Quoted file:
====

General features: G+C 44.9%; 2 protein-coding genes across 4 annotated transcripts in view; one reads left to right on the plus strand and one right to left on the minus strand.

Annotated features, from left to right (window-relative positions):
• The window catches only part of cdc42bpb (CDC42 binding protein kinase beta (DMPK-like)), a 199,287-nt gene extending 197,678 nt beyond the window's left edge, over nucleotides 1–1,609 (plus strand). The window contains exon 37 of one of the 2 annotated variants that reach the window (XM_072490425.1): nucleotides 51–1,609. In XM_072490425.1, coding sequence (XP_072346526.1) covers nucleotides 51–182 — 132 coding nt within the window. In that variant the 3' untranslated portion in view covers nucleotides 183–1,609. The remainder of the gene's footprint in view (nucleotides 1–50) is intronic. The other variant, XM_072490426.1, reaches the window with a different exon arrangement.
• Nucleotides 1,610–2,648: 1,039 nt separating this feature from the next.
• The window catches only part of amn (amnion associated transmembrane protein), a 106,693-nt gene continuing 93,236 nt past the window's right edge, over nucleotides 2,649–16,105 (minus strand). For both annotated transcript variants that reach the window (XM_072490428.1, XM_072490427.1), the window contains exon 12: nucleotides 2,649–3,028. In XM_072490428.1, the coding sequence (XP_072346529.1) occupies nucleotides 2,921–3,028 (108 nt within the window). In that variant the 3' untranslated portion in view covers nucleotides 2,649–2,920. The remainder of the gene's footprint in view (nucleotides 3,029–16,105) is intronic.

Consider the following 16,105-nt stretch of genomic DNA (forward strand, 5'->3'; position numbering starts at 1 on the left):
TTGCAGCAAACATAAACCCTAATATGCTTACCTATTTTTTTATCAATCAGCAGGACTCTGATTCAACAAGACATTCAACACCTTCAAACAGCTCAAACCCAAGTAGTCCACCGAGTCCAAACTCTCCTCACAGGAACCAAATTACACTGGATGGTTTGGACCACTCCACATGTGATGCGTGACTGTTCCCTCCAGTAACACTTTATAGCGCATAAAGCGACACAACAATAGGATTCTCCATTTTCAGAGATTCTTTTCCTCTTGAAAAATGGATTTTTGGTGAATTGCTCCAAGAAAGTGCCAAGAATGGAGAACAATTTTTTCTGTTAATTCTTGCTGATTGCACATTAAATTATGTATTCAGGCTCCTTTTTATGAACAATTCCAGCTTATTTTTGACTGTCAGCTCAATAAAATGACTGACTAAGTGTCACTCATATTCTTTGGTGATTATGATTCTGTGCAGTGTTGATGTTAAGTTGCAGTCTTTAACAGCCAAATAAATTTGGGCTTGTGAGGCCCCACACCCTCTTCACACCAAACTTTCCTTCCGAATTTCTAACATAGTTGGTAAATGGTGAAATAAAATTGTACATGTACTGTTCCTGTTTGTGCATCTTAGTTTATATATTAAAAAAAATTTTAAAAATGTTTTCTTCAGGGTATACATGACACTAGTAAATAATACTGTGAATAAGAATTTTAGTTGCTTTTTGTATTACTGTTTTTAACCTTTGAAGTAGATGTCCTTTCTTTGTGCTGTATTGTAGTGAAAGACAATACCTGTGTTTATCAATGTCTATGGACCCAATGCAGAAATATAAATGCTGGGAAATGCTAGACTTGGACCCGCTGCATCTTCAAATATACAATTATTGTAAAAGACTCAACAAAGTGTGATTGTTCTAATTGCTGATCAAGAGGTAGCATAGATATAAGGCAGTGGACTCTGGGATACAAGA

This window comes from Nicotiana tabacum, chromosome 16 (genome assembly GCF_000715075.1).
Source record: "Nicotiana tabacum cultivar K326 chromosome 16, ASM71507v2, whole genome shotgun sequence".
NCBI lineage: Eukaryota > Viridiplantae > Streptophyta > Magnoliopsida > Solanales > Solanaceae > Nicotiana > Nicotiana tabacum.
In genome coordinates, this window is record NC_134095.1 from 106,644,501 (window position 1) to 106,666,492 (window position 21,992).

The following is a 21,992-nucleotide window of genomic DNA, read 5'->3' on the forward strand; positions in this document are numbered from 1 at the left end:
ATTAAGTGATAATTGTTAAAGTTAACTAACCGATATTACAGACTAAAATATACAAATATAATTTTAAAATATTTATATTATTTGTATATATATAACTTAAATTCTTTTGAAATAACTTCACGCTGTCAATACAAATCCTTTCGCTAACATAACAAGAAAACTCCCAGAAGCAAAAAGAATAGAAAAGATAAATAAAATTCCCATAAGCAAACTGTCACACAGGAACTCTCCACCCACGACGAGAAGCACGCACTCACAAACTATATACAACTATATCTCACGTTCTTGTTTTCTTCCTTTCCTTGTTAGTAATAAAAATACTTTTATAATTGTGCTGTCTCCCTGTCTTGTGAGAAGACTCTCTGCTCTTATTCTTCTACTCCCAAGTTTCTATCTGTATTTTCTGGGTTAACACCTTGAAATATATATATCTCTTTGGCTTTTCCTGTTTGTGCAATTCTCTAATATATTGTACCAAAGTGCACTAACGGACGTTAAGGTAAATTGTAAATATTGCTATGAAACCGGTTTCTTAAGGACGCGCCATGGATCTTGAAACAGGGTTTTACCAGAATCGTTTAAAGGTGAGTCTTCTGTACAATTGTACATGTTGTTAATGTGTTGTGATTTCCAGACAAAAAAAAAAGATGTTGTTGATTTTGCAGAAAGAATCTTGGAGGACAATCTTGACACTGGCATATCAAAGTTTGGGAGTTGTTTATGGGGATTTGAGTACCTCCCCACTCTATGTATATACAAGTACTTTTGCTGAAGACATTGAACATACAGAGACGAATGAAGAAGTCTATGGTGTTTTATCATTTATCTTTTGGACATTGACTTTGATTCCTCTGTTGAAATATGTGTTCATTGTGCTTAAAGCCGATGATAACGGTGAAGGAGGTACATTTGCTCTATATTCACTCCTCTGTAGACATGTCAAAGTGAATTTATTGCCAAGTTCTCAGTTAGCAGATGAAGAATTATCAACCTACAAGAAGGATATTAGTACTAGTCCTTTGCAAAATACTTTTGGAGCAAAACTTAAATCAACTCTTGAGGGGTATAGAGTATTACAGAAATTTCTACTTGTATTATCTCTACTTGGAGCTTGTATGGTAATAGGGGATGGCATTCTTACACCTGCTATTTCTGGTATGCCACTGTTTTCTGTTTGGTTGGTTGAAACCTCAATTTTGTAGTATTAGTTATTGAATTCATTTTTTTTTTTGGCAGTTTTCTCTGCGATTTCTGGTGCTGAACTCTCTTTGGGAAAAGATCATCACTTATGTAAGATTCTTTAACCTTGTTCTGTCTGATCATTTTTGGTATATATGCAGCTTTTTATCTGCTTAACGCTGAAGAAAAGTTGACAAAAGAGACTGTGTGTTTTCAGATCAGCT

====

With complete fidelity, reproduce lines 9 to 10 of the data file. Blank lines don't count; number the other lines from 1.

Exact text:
Source record: "Nicotiana tabacum cultivar K326 chromosome 16, ASM71507v2, whole genome shotgun sequence".
NCBI lineage: Eukaryota > Viridiplantae > Streptophyta > Magnoliopsida > Solanales > Solanaceae > Nicotiana > Nicotiana tabacum.